“Thanks”: The importance of appreciation and gratitude in the workplace

Showing appreciation and gratitude to your employees is simply the right thing to do—but it also helps your business succeed. Read on to learn why it matters and how you can demonstrate it in your own company.

Nick Darlington, Writer
29 September 20217 Min Read

Showing appreciation and gratitude to your employees is simply the right thing to do—but it also helps your business succeed. Read on to learn why it matters and how you can demonstrate it in your own company.

Do you know what I remember most about my very first job? 

It wasn’t the money, work environment, or culture, though this certainly played a role. Rather, it was how the job made me feel. My manager regularly thanked me, praised me for my good work, gave me pay raises, trusted me to do the job, and provided balanced feedback to help me grow.

I felt valued and, in return, worked hard and performed. 

To top things off, I was met with a performance bonus and a contract saying my job was secure if I returned within three months, even though I had already told the company I was leaving to travel. Talk about taking a gamble on someone who was, for all intents and purposes, not coming back.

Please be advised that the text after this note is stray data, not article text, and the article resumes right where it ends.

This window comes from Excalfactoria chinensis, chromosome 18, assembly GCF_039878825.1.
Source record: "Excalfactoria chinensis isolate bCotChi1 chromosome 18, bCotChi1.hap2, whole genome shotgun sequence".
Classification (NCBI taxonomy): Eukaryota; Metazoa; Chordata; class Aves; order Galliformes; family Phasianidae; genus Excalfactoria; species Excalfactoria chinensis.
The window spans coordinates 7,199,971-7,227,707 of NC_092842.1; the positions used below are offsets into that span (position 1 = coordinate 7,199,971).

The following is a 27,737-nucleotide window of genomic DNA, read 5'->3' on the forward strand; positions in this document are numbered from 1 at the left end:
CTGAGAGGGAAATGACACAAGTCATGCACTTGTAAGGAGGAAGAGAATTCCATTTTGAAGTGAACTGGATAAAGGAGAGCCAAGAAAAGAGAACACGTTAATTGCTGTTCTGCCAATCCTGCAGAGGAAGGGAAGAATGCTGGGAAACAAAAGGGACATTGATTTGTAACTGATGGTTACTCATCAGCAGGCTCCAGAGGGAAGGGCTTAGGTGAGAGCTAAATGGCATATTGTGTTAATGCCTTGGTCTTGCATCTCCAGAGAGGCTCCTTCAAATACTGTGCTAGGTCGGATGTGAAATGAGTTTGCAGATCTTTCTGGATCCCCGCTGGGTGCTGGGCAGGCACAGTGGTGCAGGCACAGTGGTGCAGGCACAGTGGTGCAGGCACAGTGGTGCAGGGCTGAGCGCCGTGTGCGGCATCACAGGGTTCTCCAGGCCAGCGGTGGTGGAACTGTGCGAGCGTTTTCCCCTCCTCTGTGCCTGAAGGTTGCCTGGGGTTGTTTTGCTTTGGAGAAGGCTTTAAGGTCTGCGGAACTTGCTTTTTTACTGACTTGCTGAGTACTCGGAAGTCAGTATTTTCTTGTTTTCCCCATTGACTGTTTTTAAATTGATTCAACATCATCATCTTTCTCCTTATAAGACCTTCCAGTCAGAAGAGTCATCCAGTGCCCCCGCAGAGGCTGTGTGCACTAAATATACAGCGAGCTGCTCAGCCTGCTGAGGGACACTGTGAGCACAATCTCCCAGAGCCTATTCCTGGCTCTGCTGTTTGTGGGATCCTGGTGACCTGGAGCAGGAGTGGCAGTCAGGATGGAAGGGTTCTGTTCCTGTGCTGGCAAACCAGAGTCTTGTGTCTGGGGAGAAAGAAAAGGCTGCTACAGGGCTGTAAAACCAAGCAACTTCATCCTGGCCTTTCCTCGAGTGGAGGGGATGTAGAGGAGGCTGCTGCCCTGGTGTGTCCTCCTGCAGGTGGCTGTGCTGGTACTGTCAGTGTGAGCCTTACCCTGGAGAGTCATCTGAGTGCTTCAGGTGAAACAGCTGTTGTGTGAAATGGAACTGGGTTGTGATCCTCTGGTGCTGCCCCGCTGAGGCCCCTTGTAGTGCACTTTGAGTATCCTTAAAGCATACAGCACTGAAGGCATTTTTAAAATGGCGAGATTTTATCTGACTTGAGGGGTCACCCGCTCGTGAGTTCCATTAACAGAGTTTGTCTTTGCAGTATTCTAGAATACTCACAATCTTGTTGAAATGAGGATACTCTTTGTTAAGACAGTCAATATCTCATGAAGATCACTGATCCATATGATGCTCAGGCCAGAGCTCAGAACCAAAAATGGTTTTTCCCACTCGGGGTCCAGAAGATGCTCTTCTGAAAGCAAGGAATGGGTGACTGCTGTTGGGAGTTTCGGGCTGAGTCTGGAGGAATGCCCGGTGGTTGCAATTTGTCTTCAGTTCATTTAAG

Here was a company that understood what it meant to look after its employees, the value of appreciation, and how to show genuine gratitude. More and more companies are doing the same because they too recognize the importance of doing so—not just because it’s good for business, but also because it’s the right thing to do.

Here’s why showing appreciation in the workplace matters, and how you can demonstrate it to employees.

Why employee appreciation is essential in the workplace

Being appreciated makes people feel good. And, people who feel good are more likely to impart those feelings onto others, whether through random acts of kindness, generosity, or a smile. It’s a positive cycle that spills over into all aspects of someone’s life and the life of others, leading to even more appreciation and happiness over time. 

There’s a scientific explanation for these positive emotions and feelings. Every time we receive or express gratitude, our brain releases dopamine and serotonin. These two important neurotransmitters regulate our emotions—making us feel good, promoting happiness from within, and enhancing our mood.

Beyond the positive impact appreciation and gratitude have on our lives, they’re also good for business.

Better performance

According to research conducted by Front in conjunction with Dr. Ron Friedman, members of high-performing teams receive nearly two times the appreciation from their teammates each month and nearly two times the appreciation from their managers compared to other teams. They also express almost 11 times more appreciation to their team members compared to seven and a half times per month for other teams.

This research suggests a link between appreciation and better work performance. It also supports findings of other studies like this one from the Journal of Applied Behavioral Science. Researchers found that teams performed better when their colleagues showed appreciation, affirmation, and respect.